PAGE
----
by Leon Rosenshein


It's always the little things. Ran into a problem yesterday with the opus tool and pushing to the WBU2 docker registry. Docker is a wonderful thing, and we've made it scale to Terabyte registries serving data to 1000's of nodes simultaneously, but it has its warts. Crossing the CORP/PROD boundary and http/https are a couple of them. On OSX you have the added bonus of docker-machine, so there are lots of moving parts. Add in Kraken for distribution and there are lots of places to look when you can pull but not push.

I'm on-call and we got notification that people were having trouble pushing images. At first it was an isolated incident, so it must be that person's machine, right? Start down the debug path. What OS? What version of the software? What network? How big is the image? Are your tunnels working? Everything seems to be ok there, and look, another user with the same problem.

Keep digging. Hey look, there are error messages in the log. Something about "seek after file closed". But wait, the file referenced in the error message isn't there. In fact the folder path doesn't exist after 4 levels. Something's really not right here. Sounds like a disk error. Must be the hardware. Nope, or at least nothing in the logs, and this is a distributed system, and all of the logs are showing similar messages, so probably not a specific disk.

Keep digging. What's common to all if the nodes? The persistent store, HDFS. Well that's working. lots of reads/writes. Check the quota. Well below the limit for both space and objects, so that's not it. FSCK says that HDFS is OK. Maybe someone changed perms on a file? Let's check the perms and owner of some files.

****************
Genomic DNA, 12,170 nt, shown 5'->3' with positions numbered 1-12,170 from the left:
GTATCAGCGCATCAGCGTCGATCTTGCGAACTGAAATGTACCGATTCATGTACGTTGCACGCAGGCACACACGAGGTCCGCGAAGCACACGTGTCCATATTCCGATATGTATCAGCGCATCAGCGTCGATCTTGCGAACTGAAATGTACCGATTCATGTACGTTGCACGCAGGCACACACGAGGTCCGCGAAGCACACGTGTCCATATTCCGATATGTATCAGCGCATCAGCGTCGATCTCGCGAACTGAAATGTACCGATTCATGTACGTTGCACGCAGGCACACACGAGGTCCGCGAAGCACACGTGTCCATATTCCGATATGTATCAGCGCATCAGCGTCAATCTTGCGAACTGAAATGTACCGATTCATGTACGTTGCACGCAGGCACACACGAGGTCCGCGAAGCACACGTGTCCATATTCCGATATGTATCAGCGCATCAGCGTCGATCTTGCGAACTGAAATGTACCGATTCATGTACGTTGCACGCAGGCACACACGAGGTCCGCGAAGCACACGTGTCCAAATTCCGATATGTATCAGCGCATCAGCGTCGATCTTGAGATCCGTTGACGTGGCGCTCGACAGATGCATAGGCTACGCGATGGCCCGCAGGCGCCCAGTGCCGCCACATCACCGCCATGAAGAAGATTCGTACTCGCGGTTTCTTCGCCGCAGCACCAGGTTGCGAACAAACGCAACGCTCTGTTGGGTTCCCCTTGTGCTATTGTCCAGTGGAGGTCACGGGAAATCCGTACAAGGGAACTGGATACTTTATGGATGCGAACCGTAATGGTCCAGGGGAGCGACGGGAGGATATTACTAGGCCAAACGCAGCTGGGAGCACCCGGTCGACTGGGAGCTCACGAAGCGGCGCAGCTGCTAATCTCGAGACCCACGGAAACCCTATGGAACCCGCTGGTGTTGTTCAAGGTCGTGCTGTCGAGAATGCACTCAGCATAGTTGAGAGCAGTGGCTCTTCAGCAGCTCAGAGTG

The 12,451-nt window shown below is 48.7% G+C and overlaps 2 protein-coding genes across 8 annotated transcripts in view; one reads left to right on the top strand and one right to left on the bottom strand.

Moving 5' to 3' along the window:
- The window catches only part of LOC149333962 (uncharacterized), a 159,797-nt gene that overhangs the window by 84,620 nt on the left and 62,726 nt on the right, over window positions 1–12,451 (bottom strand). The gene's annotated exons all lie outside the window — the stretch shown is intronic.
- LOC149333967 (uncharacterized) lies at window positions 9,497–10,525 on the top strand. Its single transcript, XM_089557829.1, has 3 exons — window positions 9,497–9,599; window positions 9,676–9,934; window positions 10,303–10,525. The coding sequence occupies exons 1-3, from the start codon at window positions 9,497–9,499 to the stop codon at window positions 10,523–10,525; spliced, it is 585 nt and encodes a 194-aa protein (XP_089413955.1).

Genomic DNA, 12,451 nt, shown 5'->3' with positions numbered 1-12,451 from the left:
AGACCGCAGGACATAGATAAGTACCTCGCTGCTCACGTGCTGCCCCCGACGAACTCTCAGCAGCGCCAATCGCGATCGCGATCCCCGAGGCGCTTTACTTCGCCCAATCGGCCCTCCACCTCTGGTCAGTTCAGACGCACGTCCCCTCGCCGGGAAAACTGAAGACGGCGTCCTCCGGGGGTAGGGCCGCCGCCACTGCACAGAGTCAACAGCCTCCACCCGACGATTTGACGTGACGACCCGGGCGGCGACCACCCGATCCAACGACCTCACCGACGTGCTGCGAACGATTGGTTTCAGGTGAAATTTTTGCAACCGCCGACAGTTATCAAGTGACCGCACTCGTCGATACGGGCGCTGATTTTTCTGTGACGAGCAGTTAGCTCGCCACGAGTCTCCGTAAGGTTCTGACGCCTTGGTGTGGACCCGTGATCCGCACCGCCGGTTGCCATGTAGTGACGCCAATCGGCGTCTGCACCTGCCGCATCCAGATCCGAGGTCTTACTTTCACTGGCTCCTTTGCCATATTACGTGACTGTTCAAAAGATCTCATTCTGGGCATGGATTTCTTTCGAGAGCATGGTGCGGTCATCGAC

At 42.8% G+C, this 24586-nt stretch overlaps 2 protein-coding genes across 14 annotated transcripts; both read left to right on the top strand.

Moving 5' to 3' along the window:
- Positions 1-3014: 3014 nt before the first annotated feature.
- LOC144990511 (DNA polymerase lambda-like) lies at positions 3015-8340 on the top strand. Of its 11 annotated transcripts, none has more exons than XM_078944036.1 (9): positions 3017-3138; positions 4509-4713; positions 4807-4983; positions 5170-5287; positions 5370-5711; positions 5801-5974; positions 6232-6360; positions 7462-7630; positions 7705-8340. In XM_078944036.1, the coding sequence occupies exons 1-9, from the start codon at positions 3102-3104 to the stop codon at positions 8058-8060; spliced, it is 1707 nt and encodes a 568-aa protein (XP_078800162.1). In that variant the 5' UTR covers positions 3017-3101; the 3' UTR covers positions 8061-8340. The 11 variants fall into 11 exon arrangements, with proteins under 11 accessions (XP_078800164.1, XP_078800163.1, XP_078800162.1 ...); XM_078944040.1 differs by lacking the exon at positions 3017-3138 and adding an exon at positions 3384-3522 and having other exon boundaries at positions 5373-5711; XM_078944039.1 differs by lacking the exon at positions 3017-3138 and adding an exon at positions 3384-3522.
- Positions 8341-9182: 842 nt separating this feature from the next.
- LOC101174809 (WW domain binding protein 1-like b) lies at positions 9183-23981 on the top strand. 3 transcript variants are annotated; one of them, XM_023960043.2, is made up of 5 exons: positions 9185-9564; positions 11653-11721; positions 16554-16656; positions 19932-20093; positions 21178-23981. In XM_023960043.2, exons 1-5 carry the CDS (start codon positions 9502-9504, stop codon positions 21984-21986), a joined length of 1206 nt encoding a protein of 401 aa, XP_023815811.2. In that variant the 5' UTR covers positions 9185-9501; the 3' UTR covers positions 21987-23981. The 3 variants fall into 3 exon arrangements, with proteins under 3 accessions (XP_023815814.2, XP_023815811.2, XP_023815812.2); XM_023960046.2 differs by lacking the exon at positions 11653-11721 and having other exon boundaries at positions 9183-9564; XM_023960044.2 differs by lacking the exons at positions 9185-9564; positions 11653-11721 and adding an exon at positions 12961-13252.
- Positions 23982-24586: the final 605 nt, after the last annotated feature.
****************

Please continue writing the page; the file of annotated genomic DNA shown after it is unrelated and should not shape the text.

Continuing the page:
Oh, that's interesting. hdfs dfs -ls crashed with a GC out of memory error. That shouldn't happen. The only time I've seen that is when there are too many files in a folder. Let's try counting the files. hdfs dfs -count -h shows 1M files. Now that's an interesting number. Did you know that the default limit in HDFS is 1M files/subfolders per folder. If you try to write more it fails.

Time for a workaround. Rename the folder from _upload to _upload_old. Pushes start working. Great. We've mitigated. Now to figure out what happened. First, actually look at the files in that folder. A few magic HDFS env variables later and we've got a list of files. Turns out files that were supposed to be temporary weren't. There are files in there from 18 months ago, and the size of the folder is 1.7 PB. That also explains why we're using so much space in our registry.

At this point, as on-call, I'm done. I've mitigated the issue and gotten our customers moving, opened issues with the Kraken team to better manage their space so it doesn't happen again, and hey, I've even got a post-incident review here.

But there are a few lessons to take out of this. First of all, clean up after yourself, and make sure you do. Second, error messages w/ incorrect info send you down the wrong path. Yes, the file that was being seek'd on was closed, because it didn't exist. It didn't exist, because a write failed, but that error wasn't logged, so we didn't know. We would have saved a lot of time if the error was

"ERROR: Unable to write to hdfs://oppusprodda3e-2/infra/dockerRegistry/_uploads/<filename>"

or something like that. We would have gone right to that folder and seen the problem. Third, don't just log errors to stdout, emit metrics and alert on them. User complaints should never be your alerting mechanism.